It was considered inappropri- ate to allow the erase head to set a limi- tation on the signal-to-noise ratio that can be obtained from the machine in view of the ready availability of bulk erasers. Investigation with an oscilloscope re- vealed that the dominant component of noise and hum was hum picked up by the playback head. The particular head used Dynamu incorporates a mu- metal shield that affords considerable protection against hum.

However, this was not enough. For completely effective shielding, as found on professional and semi-professional transports, there is re- quired a mu-metal cover which corn- Fig. Modified Pentron tape-transport mechanism with the new amplifier mounted in place. In order to attain an over-all signal- to-noise ratio as high as 50 db without the benefit of a mu-metal cover, the writers improvised a shielding "gim- mick," described in the section on com- batting hum, which reduced hum pickup about 6 db.

But a transport with better shielding for the head would come sig- nificantly closer to the potential 55 db signal-to-noise ratio made possible by the amplifier. Frequency Response Figure 1 shows frequency response at 7. Response is 3 db down at 30 and 12, cps. Considering re- sponse 6 db down as the limit of the use- ful range, this range extends from 20 to 14, cps.

It would have been quite easy, with the head employed, to extend high-end response so that it would not be more than 2 or 3 db down at 15, cps. However, as explained later, this could be achieved only at the expense of a lower signal-to-noise ratio or an in- crease in distortion or a combination of the two. In the writers' opinion, a loss in frequency response beyond 12, cps is of less consequence than a reduction in signal-to-noise ratio or an increase in distortion.

They feel that response faith- ful to 12, cps or so is virtually indis- tinguishable from response flat to 15, cps. In short, there are no marked peaks that will appreciably color reproduction.


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  • This was confirmed by toping a high-quality disc, playing back the tape in synchronization with the record, and switching rapidly between the two. Possibly to an extremely sensitive ear the 2-db peak in the region of cps might be discernible on a painstaking A-B comparison in otherwise dead silence. However, under practical listen- ing conditions it would go unnoticed.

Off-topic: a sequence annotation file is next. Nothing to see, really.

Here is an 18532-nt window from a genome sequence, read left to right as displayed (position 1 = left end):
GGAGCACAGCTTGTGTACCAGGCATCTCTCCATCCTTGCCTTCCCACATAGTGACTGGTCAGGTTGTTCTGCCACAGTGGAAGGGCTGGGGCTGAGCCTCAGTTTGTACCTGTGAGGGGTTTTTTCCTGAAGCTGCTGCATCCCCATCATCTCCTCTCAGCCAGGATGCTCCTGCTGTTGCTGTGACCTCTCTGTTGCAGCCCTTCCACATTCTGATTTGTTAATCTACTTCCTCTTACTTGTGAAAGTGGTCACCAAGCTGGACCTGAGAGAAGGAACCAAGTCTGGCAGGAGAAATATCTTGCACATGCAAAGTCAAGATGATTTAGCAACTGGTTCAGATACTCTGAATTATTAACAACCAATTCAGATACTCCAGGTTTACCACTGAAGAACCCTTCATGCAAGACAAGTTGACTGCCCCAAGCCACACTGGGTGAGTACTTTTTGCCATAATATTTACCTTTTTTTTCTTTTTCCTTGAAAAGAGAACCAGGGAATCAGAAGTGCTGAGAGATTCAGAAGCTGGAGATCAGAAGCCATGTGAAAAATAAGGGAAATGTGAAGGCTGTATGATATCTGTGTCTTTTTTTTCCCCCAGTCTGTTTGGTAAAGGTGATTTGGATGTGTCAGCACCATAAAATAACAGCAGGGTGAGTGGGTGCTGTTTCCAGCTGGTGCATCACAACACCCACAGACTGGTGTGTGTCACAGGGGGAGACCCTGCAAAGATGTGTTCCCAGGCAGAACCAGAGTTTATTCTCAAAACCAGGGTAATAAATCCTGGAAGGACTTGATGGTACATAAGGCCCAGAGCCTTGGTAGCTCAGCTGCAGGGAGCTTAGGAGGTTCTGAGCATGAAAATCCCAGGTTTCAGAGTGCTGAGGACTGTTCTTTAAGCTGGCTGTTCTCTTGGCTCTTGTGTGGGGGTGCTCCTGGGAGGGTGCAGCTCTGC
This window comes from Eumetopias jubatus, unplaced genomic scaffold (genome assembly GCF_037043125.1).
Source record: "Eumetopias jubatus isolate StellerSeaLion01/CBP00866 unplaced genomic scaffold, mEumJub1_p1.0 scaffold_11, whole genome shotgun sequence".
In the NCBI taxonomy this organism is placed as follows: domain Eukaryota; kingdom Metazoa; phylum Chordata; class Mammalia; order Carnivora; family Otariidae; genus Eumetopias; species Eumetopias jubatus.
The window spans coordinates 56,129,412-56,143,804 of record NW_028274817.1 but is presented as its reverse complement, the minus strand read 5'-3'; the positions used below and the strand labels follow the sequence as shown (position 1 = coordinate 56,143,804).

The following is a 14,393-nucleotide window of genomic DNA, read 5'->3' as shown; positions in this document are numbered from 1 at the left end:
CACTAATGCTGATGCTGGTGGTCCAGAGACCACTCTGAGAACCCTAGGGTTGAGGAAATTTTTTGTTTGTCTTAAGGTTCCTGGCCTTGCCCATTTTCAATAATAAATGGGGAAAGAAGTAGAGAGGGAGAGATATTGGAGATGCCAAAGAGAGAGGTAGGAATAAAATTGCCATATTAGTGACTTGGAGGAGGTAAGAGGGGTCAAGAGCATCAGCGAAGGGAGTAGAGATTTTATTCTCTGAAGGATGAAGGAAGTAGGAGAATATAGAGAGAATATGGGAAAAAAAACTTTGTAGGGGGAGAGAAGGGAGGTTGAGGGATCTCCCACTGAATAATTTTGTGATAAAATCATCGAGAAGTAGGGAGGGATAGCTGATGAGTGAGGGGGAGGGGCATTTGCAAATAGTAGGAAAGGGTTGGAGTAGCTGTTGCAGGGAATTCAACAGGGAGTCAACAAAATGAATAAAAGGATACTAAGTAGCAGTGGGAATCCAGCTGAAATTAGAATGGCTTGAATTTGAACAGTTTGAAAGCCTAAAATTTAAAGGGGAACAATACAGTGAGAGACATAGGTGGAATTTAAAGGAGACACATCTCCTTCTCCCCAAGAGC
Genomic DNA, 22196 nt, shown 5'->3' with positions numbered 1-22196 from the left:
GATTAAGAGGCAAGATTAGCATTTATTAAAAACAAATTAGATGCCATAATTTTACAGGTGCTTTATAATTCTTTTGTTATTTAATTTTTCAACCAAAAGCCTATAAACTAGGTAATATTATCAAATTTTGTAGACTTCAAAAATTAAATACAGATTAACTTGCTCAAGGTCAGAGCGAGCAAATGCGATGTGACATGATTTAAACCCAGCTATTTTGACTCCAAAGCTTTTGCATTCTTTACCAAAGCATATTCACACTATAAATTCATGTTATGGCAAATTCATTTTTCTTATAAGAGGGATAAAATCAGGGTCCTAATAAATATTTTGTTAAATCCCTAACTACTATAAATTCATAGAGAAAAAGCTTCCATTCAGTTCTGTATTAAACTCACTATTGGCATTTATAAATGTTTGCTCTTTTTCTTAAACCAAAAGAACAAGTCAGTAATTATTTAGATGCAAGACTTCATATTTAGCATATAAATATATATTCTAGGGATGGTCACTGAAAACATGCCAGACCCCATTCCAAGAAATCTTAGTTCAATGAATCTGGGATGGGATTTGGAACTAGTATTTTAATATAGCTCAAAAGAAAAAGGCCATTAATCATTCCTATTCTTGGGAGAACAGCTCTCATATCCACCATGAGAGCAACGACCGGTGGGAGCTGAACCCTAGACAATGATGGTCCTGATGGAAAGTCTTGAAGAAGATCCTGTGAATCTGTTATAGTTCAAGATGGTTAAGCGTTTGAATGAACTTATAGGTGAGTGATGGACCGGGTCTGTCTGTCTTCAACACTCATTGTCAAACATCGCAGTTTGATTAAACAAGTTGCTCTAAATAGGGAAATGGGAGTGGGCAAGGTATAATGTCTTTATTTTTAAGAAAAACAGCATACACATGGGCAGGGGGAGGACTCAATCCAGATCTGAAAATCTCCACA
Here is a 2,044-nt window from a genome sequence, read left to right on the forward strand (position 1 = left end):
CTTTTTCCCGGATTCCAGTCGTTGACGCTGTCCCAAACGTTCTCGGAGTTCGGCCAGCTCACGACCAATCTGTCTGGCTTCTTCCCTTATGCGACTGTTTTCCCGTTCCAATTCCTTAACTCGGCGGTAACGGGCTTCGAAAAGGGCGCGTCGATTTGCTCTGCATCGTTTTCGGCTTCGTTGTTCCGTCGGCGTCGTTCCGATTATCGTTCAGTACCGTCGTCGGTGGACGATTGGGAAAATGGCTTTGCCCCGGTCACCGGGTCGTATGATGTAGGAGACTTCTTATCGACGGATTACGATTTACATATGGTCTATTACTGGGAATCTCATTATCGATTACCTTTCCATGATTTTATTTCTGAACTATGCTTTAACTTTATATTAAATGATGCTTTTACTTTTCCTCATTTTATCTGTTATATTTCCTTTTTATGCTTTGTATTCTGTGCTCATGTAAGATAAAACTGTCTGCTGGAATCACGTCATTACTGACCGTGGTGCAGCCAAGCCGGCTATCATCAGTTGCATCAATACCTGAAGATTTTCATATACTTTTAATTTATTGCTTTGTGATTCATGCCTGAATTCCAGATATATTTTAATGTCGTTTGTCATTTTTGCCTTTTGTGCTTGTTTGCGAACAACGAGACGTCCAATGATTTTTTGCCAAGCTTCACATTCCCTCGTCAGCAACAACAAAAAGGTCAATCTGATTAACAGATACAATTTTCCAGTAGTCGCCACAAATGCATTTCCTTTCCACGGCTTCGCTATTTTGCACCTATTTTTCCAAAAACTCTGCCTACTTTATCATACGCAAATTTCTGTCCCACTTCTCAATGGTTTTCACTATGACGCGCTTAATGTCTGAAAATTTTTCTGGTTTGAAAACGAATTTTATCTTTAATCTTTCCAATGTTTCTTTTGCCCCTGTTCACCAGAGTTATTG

By turning his head or moving to an- other seat in the room, the listener will be subjected to far greater changes in frequency response than are caused by the slight departure of the tape recorder from perfectly flat response. It may be mentioned here that the slight rise in bass response around eps is due to the head rather than the amplifier; this is explained in the section on Circuit Details.

    Figure 1 also shows frequency per- formance at 3.

    Response is down 3 db at 20 and cps, while the useful range at the high end extends to about 7, cps. Certainly this contradicts the oft-made statement that 3. While re- sponse good to or cps is not commensurate with the exacting stand- ards of high fidelity, it can still provide pleasurable and fairly accurate repro- duction of music and other sound. This bandwidth exceeds that of most AM broadcast receivers although some AM stations go out to 10, cps or higher , yet no one has seriously tried to write them off as a source of enjoyable sound. Moreover, the bandwidth at 3.

    Response at 3. In view of the limited high-frequency response at the slow speed, it becomes all the more de- sirable to avoid peaks in the bass region. Although bass response could have been smoothed out, this was not done inas- much as primary attention was given to the requirements for good reproduction at 7. All in all, however, reproduction at 3.

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    Signal Levels On radio input — signal from a radio, TV, phonograph preamplifier, audio con- trol unit, etc. Inasmuch as the signal sources just indicated usually produce 0. On microphone input, 3 mv is required to drive the amplifier to maximum re- cording level. This is sufficient sensitivity to accommodate most dynamic micro- phones having relatively low output, such as those rated in the neighborhood of - 55 db below one volt per microbar.

    With such a microphone, the human voice at normal level produces about 2 mv at a distance of two feet, and of course peaks or loud tones produce an output well in excess of that required to drive the recorder. Inasmuch as crys- tal microphones generally have higher output than dynamic ones, there is no problem of sufficient sensitivity with re- spect to the former. The maximum permissible recorded signal at cps produces an output of 0.

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    This is enough to drive virtually any audio control unit or control-ampli- fier combination to full output. In fact, most modern components of this kind can be driven to full output by signals ranging from 0. Amplifier Distortion In recording from the radio input, high level signals can be accommodated without overload inasmuch as the volume control is directly across this input.

    When the control is set to a position which corresponds to maximum permissi- ble recording level, IM distortion con- tributed by the record amplifier is ap- proximately 0.